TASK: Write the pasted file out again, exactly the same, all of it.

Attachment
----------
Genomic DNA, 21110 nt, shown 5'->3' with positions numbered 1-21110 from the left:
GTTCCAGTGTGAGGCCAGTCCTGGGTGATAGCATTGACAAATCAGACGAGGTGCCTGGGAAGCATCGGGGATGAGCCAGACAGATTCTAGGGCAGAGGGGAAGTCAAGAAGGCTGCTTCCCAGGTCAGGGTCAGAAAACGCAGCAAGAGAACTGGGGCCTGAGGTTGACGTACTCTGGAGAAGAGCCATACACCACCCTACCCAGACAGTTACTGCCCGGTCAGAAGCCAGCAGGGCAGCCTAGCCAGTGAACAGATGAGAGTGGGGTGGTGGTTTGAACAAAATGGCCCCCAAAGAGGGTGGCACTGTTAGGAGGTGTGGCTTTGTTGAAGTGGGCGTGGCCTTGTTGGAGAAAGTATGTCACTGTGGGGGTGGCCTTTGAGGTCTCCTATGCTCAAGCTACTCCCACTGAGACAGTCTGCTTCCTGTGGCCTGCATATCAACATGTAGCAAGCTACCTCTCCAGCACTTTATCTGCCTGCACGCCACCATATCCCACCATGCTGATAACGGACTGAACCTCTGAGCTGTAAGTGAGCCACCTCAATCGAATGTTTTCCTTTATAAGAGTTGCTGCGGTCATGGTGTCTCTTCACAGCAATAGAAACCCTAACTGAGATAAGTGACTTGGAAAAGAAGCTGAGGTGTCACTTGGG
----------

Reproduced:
Genomic DNA, 21110 nt, shown 5'->3' with positions numbered 1-21110 from the left:
GTTCCAGTGTGAGGCCAGTCCTGGGTGATAGCATTGACAAATCAGACGAGGTGCCTGGGAAGCATCGGGGATGAGCCAGACAGATTCTAGGGCAGAGGGGAAGTCAAGAAGGCTGCTTCCCAGGTCAGGGTCAGAAAACGCAGCAAGAGAACTGGGGCCTGAGGTTGACGTACTCTGGAGAAGAGCCATACACCACCCTACCCAGACAGTTACTGCCCGGTCAGAAGCCAGCAGGGCAGCCTAGCCAGTGAACAGATGAGAGTGGGGTGGTGGTTTGAACAAAATGGCCCCCAAAGAGGGTGGCACTGTTAGGAGGTGTGGCTTTGTTGAAGTGGGCGTGGCCTTGTTGGAGAAAGTATGTCACTGTGGGGGTGGCCTTTGAGGTCTCCTATGCTCAAGCTACTCCCACTGAGACAGTCTGCTTCCTGTGGCCTGCATATCAACATGTAGCAAGCTACCTCTCCAGCACTTTATCTGCCTGCACGCCACCATATCCCACCATGCTGATAACGGACTGAACCTCTGAGCTGTAAGTGAGCCACCTCAATCGAATGTTTTCCTTTATAAGAGTTGCTGCGGTCATGGTGTCTCTTCACAGCAATAGAAACCCTAACTGAGATAAGTGACTTGGAAAAGAAGCTGAGGTGTCACTTGGG